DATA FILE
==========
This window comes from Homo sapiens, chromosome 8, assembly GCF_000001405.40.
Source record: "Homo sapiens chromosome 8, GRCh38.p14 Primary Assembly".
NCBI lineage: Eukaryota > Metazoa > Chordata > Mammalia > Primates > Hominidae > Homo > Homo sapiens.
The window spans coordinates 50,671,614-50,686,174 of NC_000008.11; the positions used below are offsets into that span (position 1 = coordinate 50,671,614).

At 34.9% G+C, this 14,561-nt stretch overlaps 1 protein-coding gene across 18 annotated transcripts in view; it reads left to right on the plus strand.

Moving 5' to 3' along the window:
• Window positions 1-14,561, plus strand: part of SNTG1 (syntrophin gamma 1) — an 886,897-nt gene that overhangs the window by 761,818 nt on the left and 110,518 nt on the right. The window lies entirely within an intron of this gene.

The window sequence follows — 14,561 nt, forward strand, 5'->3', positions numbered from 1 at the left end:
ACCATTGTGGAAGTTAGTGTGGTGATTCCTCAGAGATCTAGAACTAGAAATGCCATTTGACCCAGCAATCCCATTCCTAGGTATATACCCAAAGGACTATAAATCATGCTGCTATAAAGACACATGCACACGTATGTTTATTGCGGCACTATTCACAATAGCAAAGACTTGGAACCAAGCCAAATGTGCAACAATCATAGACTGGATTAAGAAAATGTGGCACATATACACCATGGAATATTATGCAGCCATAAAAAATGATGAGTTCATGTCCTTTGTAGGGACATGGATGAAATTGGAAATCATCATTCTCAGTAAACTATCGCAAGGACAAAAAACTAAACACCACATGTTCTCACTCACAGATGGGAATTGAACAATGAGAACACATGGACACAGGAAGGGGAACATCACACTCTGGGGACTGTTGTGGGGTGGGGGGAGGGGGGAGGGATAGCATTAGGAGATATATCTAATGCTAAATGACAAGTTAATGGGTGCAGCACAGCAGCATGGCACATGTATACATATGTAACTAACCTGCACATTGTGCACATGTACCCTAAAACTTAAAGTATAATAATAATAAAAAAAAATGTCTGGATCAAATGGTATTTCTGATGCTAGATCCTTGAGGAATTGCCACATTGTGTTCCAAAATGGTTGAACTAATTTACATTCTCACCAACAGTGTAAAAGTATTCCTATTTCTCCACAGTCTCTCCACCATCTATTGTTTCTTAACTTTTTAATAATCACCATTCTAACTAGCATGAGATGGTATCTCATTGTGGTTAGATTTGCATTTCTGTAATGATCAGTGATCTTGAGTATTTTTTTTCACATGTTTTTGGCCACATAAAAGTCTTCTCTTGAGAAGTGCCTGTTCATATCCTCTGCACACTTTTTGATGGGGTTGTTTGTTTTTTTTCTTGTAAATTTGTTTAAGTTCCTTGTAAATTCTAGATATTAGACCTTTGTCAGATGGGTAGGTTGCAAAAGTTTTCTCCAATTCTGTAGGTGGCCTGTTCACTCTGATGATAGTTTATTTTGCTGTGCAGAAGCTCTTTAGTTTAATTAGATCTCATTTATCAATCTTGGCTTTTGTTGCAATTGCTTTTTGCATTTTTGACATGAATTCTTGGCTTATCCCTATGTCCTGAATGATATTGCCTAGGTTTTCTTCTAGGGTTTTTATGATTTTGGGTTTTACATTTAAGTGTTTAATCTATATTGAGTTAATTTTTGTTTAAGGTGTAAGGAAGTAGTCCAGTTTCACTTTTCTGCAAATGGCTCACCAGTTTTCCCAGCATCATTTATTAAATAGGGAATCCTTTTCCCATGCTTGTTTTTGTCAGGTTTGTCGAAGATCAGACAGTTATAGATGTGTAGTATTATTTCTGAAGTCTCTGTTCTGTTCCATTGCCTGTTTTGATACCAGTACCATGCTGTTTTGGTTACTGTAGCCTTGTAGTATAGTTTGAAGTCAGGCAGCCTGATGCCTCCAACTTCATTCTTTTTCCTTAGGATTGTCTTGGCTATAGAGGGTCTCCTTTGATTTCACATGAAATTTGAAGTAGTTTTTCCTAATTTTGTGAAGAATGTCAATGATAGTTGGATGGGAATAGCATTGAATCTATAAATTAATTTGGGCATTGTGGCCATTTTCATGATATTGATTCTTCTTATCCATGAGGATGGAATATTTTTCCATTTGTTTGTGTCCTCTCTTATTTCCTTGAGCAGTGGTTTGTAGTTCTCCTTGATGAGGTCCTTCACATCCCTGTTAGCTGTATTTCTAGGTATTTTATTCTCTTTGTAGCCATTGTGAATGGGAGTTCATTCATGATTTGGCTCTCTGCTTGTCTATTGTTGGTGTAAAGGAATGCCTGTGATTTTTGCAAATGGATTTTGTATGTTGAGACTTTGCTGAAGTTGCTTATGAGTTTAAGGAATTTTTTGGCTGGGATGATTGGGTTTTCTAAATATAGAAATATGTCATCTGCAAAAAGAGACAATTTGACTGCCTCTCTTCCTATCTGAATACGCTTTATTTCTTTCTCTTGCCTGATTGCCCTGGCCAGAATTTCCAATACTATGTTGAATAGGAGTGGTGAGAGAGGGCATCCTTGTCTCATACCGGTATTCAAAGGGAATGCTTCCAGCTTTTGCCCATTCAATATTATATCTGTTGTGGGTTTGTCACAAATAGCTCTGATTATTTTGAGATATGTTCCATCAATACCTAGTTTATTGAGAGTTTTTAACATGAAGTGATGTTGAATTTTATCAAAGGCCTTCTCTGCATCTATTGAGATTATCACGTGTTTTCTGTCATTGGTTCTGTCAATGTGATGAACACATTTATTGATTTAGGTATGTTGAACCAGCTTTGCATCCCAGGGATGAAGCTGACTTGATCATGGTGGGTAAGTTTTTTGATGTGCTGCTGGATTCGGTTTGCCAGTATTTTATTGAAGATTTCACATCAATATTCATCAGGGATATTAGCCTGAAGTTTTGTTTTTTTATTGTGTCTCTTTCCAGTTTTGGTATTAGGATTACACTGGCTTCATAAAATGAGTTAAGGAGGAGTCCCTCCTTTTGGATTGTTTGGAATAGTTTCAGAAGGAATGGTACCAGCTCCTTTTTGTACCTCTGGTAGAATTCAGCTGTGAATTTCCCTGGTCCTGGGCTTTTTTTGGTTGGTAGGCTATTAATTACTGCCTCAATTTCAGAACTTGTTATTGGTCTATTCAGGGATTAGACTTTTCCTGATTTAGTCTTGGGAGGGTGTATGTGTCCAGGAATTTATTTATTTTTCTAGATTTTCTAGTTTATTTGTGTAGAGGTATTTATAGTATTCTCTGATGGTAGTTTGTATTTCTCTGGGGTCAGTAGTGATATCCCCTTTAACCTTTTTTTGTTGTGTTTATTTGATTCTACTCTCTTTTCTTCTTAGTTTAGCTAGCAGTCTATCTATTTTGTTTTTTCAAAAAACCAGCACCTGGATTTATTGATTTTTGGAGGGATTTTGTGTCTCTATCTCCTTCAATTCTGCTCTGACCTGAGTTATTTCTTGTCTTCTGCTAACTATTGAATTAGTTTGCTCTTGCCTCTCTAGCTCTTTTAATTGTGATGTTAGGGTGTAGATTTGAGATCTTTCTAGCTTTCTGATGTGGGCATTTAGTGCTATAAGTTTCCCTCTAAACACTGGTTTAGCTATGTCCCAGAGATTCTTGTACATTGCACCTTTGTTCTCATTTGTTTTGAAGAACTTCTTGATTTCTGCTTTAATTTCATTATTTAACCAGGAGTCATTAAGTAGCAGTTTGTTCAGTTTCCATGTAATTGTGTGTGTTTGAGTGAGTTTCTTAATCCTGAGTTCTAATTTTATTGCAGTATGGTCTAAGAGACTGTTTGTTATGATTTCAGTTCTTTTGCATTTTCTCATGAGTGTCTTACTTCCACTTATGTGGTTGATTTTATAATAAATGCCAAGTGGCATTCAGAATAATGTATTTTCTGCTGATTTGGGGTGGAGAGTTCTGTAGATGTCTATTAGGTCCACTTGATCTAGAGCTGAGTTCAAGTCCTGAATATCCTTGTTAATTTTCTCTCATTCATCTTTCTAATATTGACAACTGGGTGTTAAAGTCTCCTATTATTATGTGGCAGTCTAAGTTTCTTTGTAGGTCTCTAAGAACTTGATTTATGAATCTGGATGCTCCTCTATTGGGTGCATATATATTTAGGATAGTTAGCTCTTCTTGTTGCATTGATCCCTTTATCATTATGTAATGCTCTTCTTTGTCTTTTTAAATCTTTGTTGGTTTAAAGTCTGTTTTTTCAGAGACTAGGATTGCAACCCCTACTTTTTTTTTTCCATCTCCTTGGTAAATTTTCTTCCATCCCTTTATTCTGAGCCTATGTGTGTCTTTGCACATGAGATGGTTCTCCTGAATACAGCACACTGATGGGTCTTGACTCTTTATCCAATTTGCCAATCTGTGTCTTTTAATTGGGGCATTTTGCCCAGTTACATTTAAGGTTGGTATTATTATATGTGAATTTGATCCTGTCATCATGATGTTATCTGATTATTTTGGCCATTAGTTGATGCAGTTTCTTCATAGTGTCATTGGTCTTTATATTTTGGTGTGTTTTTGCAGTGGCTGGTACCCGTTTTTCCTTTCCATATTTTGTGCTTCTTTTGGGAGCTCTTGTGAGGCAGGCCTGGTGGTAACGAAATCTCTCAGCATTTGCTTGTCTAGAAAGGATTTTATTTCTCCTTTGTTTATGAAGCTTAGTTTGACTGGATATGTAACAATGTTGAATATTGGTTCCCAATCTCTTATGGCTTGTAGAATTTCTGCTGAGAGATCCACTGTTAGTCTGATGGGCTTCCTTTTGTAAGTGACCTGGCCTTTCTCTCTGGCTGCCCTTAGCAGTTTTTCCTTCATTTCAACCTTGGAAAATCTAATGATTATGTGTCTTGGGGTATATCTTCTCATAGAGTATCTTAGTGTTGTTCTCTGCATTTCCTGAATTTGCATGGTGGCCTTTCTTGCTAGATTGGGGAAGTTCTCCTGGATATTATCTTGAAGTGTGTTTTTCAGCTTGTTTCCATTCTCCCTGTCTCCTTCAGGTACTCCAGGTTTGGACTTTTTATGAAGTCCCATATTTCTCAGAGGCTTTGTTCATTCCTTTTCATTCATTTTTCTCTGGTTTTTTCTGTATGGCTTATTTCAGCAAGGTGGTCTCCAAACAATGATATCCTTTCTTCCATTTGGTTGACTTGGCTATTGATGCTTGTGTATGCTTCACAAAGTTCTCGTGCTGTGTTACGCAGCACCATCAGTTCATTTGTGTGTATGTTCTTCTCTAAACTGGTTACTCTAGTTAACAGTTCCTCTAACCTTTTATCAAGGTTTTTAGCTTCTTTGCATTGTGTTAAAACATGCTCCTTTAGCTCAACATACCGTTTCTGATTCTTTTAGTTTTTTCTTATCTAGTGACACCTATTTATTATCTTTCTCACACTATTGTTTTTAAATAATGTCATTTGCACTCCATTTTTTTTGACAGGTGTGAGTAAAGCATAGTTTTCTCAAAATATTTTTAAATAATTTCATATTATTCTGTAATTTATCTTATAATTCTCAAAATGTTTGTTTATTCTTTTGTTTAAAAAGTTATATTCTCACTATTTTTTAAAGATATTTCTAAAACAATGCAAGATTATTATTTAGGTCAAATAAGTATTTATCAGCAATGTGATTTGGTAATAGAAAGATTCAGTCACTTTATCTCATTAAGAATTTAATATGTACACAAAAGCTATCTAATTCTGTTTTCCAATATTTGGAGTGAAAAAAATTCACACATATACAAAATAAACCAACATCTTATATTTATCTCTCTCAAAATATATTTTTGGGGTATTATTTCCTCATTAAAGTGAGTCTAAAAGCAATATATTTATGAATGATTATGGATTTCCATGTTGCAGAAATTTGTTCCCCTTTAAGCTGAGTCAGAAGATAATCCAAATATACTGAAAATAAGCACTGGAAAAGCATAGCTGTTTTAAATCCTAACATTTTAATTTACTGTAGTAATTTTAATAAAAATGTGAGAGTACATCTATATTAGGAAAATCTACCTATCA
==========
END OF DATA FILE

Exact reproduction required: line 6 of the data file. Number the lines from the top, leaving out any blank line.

Moving 5' to 3' along the window: